Coronavirus is on the rise again in the UK.
Driven by the Indian variant, cases are going up for the first time in months. In Bolton, Greater Manchester, the local hospital has told people with minor issues to stay away for fear of doctors being overwhelmed. Suddenly, the road map to normality – and the complete easing of restrictions on 21 June – looks in jeopardy.
But how did we get here? Could more have been done to prevent this new iteration of the virus – officially categorised as a “variant of concern” – from gaining a toehold in the UK? And was Jonathan Ashworth, Labour’s shadow health secretary, right when he said on Saturday morning that Boris Johnson showed a “reckless failure to protect our borders”?
To answer those crucial questions, attention has now turned to a three week period in April when, not for the first time, government dither and delay may yet prove to result in devastating consequences.
It was on the second day of that month that both Pakistan and Bangladesh were added to the government’s “red list” – meaning that only British nationals are allowed to travel from both countries and that even they would have to quarantine on arrival for 10 days in managed hotels.
Yet strangely perhaps, India – which neighbours both nations and where infection rates were already rapidly rising – was not included on this list.
On Friday, Boris Johnson defended this decision by saying that no variant of concern had yet been identified in India at that point.
But the numbers alone, many epidemiologists have said, should have been sounding alarm bells.
In that first week of April, the country was seeing more than 100,000 new cases every day, a figure that was soon dwarfed when it became 250,000 a day by the middle of the month. India was, epidemiologists agreed, now the global epicentre of the pandemic. Grim reports began trickling in of the health system collapsing; of a shortage of wood because so many funeral pyres were being built.
Still, it remained off the UK’s red list and would stay that way until 19 April. Only then, as people there were filmed dying in hospital car parks, did Matt Hancock announce that the country would be recatagorised to recognise the danger.
Yet even then, there was further delay. The red list status, the health secretary announced, would only be implemented four days later.
It meant that, for almost 96 hours flights continued to arrive here from virus-ridden cities such as New Delhi and Mumbai. They were packed with people wanting to avoid the incoming ban. Thousands who landed here got off planes and took public transport into towns, like Bolton and Blackburn. At least 122 of them, we now know from Public Health England data, were carrying the new virus variant B1.617.2. Under the rules in place at the time, they would have been asked to self-isolate but undergone no monitoring. From there, it was inevitable the new iteration would be seeded into UK communities.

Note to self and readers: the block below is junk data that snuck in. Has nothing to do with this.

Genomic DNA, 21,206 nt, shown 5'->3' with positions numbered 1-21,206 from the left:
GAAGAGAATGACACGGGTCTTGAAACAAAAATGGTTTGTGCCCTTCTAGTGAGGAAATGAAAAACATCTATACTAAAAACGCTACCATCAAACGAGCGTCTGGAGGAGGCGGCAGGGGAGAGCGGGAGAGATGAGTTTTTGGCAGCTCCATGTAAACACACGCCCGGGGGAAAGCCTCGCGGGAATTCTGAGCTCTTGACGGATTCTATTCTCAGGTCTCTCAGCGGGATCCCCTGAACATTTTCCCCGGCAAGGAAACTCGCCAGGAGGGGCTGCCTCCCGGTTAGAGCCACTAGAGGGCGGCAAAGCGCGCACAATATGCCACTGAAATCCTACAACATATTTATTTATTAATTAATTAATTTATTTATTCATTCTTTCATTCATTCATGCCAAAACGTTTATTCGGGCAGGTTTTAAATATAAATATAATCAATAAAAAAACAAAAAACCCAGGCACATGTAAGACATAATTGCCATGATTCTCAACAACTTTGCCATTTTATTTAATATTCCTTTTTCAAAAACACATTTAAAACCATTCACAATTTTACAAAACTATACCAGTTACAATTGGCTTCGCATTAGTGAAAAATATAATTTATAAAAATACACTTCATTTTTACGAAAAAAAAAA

This raises the question as to why this travel was allowed to continue. The fact that no variants in India had at that point been labelled “of concern” seems an insufficient reason given the sheer numbers of infections and the sheer rate of deaths.
Was, some are now wondering, the government’s desire to pursue an international trade deal with India actually at the heart of the decision? Could the prime minister have been reluctant to place restrictions on travel because it coincided with his own attempts to woo the country in the hopes of winning a quick post-Brexit trade agreement?
Mr Johnson has made no secret of his desire to get moving on sealing such a deal with the 1.3 billion person Commonwealth country: it would be both be worth billions and help power the UK’s post-Brexit economy. He was due to make a major state visit there in late April, which it was widely hoped would grease the wheels of talks that were set to begin in the autumn. The trip was only postponed at the last minute as infection rates grew.
Under the circumstances, then, it seems inconceivable that such considerations did not enter his thoughts when pondering placing India on the UK’s red list – a move which would inevitably not have gone down well in New Delhi.
The question is did those considerations influence the prime minister’s decision so much that he gambled with the UK’s Covid recovery? If, over the coming days and weeks, the new variant leads to an onging surge here – if it results in more deaths and a lengthening of restrictions – will his dither and delays be to blame?
It may ultimately be another question for the promised inquiry.
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